Threats to the Security of East-Central Europe: The Polish Case

  • Longin Pastusiak
Part of the International Council for Central and East European Studies book series (ICCEES)


The end of the Cold War — a period marked by rivalry and confrontation between East and West or, more specifically, between the United States and the Soviet Union — did not make the world a more stable or secure place. The same can be said about the collapse of the Soviet Union, the Warsaw Pact, the Council for Mutual Economic Assistance (CMEA) and the Eastern bloc in general (or the territory that was once a part of the Soviet sphere of influence). As an analyst from the Canadian Institute for International Peace and Security put it, the end of the Cold War resulted in more instability, more challenges for security and more hotbeds of international conflict.1 The feeling of ‘fear and hope’, dominant in the Cold War, has only been replaced by a feeling of ‘hope and fear’. Thanks to changes that have taken place in the past five years or so, we can now claim to have a new world and a new Europe, but certainly neither a new world nor European order.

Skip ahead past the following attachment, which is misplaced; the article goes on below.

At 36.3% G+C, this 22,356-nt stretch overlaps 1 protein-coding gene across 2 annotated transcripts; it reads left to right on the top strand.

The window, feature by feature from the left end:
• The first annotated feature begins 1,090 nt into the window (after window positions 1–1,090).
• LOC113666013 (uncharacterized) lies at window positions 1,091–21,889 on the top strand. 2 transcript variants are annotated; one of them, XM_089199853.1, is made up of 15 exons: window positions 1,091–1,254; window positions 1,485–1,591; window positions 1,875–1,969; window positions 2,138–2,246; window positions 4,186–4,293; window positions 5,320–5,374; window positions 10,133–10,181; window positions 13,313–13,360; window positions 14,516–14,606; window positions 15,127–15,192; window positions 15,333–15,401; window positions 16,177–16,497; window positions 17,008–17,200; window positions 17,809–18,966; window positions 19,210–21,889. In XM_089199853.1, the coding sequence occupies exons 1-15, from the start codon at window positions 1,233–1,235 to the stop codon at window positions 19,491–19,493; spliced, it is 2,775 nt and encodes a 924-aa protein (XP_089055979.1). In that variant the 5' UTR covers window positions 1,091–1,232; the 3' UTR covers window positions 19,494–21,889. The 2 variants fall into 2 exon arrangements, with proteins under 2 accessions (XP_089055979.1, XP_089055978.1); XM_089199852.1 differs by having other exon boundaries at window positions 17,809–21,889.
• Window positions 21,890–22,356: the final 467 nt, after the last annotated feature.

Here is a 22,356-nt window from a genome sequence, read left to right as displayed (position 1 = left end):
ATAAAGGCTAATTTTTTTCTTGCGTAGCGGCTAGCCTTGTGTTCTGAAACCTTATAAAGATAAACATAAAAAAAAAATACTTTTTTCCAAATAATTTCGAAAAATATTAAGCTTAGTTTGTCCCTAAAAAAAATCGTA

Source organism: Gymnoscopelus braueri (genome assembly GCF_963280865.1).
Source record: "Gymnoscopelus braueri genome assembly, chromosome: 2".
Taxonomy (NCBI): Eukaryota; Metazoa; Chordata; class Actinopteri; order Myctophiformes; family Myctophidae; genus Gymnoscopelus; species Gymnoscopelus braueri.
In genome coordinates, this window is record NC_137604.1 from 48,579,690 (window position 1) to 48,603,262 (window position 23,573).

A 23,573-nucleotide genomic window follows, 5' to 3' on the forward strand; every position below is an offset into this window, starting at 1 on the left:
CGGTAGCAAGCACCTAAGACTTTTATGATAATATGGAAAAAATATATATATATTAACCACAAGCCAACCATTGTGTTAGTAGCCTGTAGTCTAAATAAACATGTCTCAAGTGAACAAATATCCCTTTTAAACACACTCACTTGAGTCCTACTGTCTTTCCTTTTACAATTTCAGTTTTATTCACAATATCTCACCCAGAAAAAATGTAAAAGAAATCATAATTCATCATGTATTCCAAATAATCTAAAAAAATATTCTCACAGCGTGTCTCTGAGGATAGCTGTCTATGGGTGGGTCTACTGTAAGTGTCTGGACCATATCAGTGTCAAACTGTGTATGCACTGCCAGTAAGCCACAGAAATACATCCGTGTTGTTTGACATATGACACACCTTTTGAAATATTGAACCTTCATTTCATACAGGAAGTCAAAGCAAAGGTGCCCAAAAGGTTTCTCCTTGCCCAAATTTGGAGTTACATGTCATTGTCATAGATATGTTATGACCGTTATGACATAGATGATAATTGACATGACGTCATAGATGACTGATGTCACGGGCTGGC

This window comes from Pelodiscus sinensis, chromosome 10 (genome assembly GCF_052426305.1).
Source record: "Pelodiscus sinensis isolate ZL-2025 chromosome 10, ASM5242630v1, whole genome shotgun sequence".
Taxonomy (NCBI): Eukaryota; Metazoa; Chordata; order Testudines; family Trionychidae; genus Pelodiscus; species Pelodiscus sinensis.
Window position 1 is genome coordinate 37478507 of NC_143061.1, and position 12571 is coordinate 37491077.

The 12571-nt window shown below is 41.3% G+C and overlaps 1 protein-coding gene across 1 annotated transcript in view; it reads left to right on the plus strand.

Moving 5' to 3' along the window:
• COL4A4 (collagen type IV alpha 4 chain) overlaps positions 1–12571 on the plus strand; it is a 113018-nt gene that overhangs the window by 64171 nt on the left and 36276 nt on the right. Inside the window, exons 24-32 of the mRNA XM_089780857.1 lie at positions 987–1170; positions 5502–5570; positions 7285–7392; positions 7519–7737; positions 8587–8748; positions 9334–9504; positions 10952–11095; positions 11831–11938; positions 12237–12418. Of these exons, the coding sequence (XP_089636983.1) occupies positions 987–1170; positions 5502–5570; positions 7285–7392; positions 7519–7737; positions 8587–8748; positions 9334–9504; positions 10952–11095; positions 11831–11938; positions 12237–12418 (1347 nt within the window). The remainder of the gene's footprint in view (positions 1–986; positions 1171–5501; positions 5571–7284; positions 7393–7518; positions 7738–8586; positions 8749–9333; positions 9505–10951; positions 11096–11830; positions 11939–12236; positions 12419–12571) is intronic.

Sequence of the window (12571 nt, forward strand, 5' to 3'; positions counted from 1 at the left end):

European Union European State Central European Country Full Membership Security Arrangement 
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  1. 1.
    ‘A Time of Hope and Fear’, in A New World Order and Canada (Ottawa: Canadian Institute for International Peace and Security, 1992), p. 1.Google Scholar
  2. 2.
    Francis Fukuyama, ‘The End of History?’ The National Interest, no.16 (Summer 1989).Google Scholar
  3. 3.
    COCOM is the committee set up during the Cold War to monitor and control the export of sensitive technology to the communist-ruled countries.Google Scholar
  4. 4.
    Trybuna (Warsaw), 3 August 1995).Google Scholar
  5. 5.
    Study on NATO Enlargement (Brussels: NATO, September 1995), p. 28.Google Scholar

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© Palgrave Macmillan, a division of Macmillan Publishers Limited 1998

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  • Longin Pastusiak

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